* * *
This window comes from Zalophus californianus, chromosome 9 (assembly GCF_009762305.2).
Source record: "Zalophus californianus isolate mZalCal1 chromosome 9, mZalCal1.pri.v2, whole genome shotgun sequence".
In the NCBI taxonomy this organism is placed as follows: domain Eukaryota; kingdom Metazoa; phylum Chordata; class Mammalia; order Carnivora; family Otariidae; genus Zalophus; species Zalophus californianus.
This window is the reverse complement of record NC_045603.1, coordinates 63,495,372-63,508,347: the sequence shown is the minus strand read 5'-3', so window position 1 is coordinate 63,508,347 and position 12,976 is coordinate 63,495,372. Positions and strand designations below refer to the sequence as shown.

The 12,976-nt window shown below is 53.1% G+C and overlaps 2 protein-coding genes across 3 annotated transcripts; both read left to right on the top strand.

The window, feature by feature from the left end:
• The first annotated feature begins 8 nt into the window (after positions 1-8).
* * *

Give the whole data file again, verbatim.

This window comes from Zalophus californianus, chromosome 9 (assembly GCF_009762305.2).
Source record: "Zalophus californianus isolate mZalCal1 chromosome 9, mZalCal1.pri.v2, whole genome shotgun sequence".
In the NCBI taxonomy this organism is placed as follows: domain Eukaryota; kingdom Metazoa; phylum Chordata; class Mammalia; order Carnivora; family Otariidae; genus Zalophus; species Zalophus californianus.
This window is the reverse complement of record NC_045603.1, coordinates 63,495,372-63,508,347: the sequence shown is the minus strand read 5'-3', so window position 1 is coordinate 63,508,347 and position 12,976 is coordinate 63,495,372. Positions and strand designations below refer to the sequence as shown.

The 12,976-nt window shown below is 53.1% G+C and overlaps 2 protein-coding genes across 3 annotated transcripts; both read left to right on the top strand.

The window, feature by feature from the left end:
• The first annotated feature begins 8 nt into the window (after positions 1-8).